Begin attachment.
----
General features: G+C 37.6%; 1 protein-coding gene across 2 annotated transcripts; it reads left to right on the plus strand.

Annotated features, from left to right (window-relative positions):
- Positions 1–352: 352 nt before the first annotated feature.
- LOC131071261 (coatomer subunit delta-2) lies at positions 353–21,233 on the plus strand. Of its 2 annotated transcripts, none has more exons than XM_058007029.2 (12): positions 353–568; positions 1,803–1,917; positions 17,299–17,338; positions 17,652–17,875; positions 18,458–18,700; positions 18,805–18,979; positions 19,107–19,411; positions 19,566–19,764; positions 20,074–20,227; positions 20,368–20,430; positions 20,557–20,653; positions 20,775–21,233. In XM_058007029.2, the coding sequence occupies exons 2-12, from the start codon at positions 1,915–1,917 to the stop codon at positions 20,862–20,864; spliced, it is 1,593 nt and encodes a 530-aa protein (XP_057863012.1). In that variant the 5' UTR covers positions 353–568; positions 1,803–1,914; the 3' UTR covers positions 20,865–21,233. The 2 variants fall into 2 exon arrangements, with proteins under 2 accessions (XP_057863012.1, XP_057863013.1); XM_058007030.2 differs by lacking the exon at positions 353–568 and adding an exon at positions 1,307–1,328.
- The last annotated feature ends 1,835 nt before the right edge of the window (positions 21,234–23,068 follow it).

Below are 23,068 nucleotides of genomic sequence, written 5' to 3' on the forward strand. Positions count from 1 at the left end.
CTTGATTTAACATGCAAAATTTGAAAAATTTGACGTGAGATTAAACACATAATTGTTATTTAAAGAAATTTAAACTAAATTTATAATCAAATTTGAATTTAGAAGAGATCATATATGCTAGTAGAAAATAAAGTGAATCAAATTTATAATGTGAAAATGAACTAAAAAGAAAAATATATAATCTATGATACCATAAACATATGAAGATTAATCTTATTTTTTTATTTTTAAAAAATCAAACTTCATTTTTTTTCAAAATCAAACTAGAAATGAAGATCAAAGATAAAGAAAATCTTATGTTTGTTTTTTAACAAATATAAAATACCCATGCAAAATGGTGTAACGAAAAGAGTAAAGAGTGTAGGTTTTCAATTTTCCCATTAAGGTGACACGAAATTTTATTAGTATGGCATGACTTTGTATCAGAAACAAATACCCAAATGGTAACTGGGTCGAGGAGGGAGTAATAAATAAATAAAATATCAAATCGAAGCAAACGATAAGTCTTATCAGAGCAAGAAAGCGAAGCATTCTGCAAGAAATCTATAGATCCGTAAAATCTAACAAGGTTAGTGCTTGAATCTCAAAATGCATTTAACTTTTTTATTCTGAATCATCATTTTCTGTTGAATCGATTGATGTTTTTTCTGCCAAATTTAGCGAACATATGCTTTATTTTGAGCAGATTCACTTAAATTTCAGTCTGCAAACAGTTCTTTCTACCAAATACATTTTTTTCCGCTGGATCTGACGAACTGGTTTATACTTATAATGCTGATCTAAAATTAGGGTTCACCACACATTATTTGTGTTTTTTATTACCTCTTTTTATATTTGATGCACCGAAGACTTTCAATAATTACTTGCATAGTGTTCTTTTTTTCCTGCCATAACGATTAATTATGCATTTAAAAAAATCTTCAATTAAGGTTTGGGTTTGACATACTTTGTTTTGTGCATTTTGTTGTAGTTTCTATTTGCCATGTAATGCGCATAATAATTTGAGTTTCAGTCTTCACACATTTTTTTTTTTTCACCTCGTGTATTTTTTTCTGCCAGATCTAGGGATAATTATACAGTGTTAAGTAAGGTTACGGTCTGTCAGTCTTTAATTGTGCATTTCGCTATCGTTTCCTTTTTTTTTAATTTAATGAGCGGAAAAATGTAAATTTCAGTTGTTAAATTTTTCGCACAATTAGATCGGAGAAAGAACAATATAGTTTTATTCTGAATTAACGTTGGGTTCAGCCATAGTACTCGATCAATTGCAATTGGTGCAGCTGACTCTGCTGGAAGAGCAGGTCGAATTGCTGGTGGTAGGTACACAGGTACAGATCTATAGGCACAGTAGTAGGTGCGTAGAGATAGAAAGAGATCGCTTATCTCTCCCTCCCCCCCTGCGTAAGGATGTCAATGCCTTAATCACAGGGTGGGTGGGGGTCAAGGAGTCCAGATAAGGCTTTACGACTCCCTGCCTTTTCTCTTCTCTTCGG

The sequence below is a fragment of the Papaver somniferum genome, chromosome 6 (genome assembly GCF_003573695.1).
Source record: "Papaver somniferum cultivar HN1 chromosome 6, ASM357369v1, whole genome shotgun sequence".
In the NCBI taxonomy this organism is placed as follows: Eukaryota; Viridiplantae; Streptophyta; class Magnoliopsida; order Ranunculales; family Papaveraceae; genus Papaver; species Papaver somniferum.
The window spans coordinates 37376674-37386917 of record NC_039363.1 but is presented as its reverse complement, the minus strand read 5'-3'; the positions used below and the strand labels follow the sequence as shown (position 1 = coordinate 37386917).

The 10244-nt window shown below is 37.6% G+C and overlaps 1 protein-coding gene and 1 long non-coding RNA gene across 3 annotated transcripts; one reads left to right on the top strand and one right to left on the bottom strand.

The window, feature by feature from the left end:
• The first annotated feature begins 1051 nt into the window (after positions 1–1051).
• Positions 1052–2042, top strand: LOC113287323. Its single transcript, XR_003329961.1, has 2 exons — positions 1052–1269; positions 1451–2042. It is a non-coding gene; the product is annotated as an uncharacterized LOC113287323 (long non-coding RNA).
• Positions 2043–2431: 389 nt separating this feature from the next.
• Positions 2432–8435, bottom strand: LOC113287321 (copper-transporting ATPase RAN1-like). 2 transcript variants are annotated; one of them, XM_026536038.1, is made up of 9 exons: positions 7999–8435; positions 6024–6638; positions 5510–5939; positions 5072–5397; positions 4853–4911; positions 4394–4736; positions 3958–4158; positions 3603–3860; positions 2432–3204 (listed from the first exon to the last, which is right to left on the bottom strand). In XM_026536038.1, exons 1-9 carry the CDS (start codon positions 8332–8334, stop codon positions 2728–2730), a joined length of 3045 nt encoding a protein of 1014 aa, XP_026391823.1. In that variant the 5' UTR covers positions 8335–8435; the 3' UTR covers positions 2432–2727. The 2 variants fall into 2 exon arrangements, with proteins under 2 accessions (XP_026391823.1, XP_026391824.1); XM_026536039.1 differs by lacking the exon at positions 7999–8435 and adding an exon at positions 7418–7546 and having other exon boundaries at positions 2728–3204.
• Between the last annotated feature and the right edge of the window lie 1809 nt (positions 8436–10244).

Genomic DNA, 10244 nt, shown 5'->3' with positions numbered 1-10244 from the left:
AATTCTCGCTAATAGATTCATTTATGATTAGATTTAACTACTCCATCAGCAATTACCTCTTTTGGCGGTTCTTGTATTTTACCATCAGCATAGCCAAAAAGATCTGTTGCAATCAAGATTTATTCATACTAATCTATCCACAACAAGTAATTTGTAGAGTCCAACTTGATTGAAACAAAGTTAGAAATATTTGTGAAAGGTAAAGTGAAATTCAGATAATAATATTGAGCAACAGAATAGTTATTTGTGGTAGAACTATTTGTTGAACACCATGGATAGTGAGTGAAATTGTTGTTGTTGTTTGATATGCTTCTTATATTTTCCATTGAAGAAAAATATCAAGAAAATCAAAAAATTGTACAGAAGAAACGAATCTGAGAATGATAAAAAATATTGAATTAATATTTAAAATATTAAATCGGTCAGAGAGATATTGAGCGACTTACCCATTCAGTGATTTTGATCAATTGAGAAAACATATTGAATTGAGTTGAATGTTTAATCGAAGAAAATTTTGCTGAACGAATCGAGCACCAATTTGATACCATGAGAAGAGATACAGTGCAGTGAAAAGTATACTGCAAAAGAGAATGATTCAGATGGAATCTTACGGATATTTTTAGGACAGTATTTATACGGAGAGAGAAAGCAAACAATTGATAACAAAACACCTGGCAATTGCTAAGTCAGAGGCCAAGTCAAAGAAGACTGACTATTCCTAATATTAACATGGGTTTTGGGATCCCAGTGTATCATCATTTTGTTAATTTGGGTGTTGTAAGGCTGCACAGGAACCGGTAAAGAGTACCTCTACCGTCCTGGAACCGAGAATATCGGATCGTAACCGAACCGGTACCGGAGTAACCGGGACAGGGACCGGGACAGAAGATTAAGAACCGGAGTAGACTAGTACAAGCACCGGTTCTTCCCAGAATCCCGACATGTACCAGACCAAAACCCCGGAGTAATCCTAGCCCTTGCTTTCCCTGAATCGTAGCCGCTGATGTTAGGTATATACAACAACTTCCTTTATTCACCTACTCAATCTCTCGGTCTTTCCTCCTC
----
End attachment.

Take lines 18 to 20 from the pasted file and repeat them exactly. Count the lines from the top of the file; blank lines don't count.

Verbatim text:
• Between the last annotated feature and the right edge of the window lie 1809 nt (positions 8436–10244).

Genomic DNA, 10244 nt, shown 5'->3' with positions numbered 1-10244 from the left:
AATTCTCGCTAATAGATTCATTTATGATTAGATTTAACTACTCCATCAGCAATTACCTCTTTTGGCGGTTCTTGTATTTTACCATCAGCATAGCCAAAAAGATCTGTTGCAATCAAGATTTATTCATACTAATCTATCCACAACAAGTAATTTGTAGAGTCCAACTTGATTGAAACAAAGTTAGAAATATTTGTGAAAGGTAAAGTGAAATTCAGATAATAATATTGAGCAACAGAATAGTTATTTGTGGTAGAACTATTTGTTGAACACCATGGATAGTGAGTGAAATTGTTGTTGTTGTTTGATATGCTTCTTATATTTTCCATTGAAGAAAAATATCAAGAAAATCAAAAAATTGTACAGAAGAAACGAATCTGAGAATGATAAAAAATATTGAATTAATATTTAAAATATTAAATCGGTCAGAGAGATATTGAGCGACTTACCCATTCAGTGATTTTGATCAATTGAGAAAACATATTGAATTGAGTTGAATGTTTAATCGAAGAAAATTTTGCTGAACGAATCGAGCACCAATTTGATACCATGAGAAGAGATACAGTGCAGTGAAAAGTATACTGCAAAAGAGAATGATTCAGATGGAATCTTACGGATATTTTTAGGACAGTATTTATACGGAGAGAGAAAGCAAACAATTGATAACAAAACACCTGGCAATTGCTAAGTCAGAGGCCAAGTCAAAGAAGACTGACTATTCCTAATATTAACATGGGTTTTGGGATCCCAGTGTATCATCATTTTGTTAATTTGGGTGTTGTAAGGCTGCACAGGAACCGGTAAAGAGTACCTCTACCGTCCTGGAACCGAGAATATCGGATCGTAACCGAACCGGTACCGGAGTAACCGGGACAGGGACCGGGACAGAAGATTAAGAACCGGAGTAGACTAGTACAAGCACCGGTTCTTCCCAGAATCCCGACATGTACCAGACCAAAACCCCGGAGTAATCCTAGCCCTTGCTTTCCCTGAATCGTAGCCGCTGATGTTAGGTATATACAACAACTTCCTTTATTCACCTACTCAATCTCTCGGTCTTTCCTCCTC